If I asked you to describe the ideal company, what would you say? No, no, I'm not asking you to tick off your favorite members of the Fortune 500 or some up-and-comer small cap that you've just found. I want you to think about the characteristics you'd give a company if you could dream it right into existence.

Would it be in a particular industry? Would it be services- or product-based? Would it have fat profit margins or would it make its money by doing a huge volume?

We could spend all day going over the details of this Galatea of the business world, but I would guess that there is at least one aspect that we'd all include in our creation -- growth. All those other details are great, but how interesting can a business be if it's stagnating and lacks avenues for expansion?

Turning back to reality, I have dug up a handful of companies that actually exist and are expected to post significant growth in the years to come. These companies may not all be the picture of perfection, but I've also consulted the 135,000 members of the Motley Fool's CAPS community to get an idea of which are our best bets in the group.


Expected Long-Term Growth

TTM Price-to-Earnings Ratio

CAPS Rating
(out of 5)

Baidu.com (NASDAQ:BIDU)




Corning (NYSE:GLW)




Automatic Data Processing (NYSE:ADP)




Lowe's Companies (NYSE:LOW)




Northrop Grumman (NYSE:NOC)




Sources: Capital IQ, a division of Standard & Poor's; Yahoo! Finance; and CAPS. TTM = trailing 12 months.

While these aren't meant to be formal recommendations, they could be a great place to kick off further research. In fact, let's dig in a bit further on a favorite of the CAPS community, Automatic Data Processing.

Fueling the growth
It must feel good to be ADP. The company is one of the largest providers of business outsourcing services in the world, reaps a recurring revenue stream year in and year out, and has an average client retention rate of a decade in some of its businesses.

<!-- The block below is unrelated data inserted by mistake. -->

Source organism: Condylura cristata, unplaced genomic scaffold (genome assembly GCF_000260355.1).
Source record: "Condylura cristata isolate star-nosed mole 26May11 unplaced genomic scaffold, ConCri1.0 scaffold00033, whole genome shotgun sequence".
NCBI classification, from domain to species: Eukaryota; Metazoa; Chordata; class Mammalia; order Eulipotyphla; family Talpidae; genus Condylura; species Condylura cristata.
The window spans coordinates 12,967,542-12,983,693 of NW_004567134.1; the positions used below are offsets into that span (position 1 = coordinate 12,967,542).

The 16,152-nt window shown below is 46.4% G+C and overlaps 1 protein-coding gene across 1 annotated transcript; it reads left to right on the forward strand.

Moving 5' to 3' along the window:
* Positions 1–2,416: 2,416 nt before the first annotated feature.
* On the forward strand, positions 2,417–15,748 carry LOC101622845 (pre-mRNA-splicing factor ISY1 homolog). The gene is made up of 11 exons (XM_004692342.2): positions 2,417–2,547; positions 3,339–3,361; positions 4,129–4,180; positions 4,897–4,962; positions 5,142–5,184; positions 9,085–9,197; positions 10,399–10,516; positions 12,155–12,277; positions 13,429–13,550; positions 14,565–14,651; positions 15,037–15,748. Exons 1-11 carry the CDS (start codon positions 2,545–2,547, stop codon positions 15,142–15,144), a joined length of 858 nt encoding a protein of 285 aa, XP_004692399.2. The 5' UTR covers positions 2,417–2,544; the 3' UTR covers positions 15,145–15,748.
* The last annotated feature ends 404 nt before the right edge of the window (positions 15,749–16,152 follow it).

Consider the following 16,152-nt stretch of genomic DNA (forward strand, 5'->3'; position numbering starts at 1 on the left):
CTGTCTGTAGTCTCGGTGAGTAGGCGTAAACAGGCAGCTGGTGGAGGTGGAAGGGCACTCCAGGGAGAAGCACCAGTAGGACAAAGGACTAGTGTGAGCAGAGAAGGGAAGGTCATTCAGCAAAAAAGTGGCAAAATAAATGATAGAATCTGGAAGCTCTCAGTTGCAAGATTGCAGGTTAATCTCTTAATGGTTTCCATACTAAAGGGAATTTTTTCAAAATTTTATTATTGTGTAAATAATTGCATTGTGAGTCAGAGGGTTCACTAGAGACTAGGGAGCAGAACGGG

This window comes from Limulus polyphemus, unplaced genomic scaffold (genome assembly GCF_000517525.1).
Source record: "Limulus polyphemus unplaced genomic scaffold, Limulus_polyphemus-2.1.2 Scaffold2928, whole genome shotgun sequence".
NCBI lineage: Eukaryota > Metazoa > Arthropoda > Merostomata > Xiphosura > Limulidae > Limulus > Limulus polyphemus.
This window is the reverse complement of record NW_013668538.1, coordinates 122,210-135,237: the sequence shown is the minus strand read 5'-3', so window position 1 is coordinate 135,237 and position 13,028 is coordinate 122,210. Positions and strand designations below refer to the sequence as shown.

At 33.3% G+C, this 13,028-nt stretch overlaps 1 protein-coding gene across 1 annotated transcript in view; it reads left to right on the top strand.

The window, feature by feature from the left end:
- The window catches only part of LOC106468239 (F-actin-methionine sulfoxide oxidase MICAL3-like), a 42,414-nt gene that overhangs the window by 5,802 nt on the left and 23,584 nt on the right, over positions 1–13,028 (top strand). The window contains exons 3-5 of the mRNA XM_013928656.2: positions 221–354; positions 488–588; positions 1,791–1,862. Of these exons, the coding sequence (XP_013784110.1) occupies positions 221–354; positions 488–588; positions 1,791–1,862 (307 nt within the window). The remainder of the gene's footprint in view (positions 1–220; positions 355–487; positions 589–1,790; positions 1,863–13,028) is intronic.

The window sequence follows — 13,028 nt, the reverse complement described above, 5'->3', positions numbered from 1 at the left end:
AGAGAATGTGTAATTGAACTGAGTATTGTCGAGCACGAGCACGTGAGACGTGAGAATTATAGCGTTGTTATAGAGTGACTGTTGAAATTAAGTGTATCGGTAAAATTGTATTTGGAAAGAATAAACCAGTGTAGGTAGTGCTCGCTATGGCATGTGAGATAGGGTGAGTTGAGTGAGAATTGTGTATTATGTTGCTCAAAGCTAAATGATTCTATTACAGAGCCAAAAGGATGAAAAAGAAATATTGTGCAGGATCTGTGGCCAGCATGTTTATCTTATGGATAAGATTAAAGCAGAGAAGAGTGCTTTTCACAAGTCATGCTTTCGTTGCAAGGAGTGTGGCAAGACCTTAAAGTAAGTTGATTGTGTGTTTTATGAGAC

And although the company claims to already have something like 560,000 businesses using its services, it's shown the ability to tap its global footprint to sign up new clients and grow its revenue base.

But ADP isn't without its risks. We could say that the company is recession-resistant, but it would be a mistake to think that it's immune. Many of ADP's services are billed based on the number of employees served, and with companies such as Continental and Harley-Davidson (NYSE:HOG) still announcing significant layoffs, we can safely say that ADP is likely seeing some shrinkage in the number of employees it services for existing clients. ADP also collects interest on funds that it holds for its clients, and interest rates at rock-bottom levels don't help that part of the business one bit.

At the same time, there are smaller companies, like Paychex (NASDAQ:PAYX), competing hard for the same customers that ADP would like to sign up.

Perfection or poser?
Although ADP falls short of a perfect five-star CAPS rating, its four stars make it a stock well worth serious consideration.

Just more than 600 CAPS members have given ADP an outperform rating, and that group includes CAPS All-Star kevday, who weighed in back in June with this pitch:

Virtually no debt, nice fat dividend, reasonable payout, market leader. All it has to do is grow with the economy and keep paying dividends and you have very low risk stable 9% return (3.5% dividend, 5.5% earnings growth - avg long term historical market trend). Anything else is gravy....

I've already given ADP's stock a thumbs-up in my CAPS portfolio, so now I want to know what you think. Share your thoughts in the comments section below or, better still, head over to CAPS and share your opinion with the entire CAPS community.

Further Foolishness:

Baidu.com is a Motley Fool Rule Breakers pick. Lowe's Companies and Paychex are Motley Fool Inside Value recommendations. Automatic Data Processing, Paychex, and Petrobras are Motley Fool Income Investor selections. Try any of our Foolish newsletters today, free for 30 days

Fool contributor Matt Koppenheffer does not own shares of any of the companies mentioned in this article. You can check out what Matt is keeping an eye on by visiting his CAPS portfolio, or you can follow Matt on Twitter @KoppTheFool. The Fool's disclosure policy thinks recurring revenue is almost as cool as recurring Seinfeld episodes ... almost.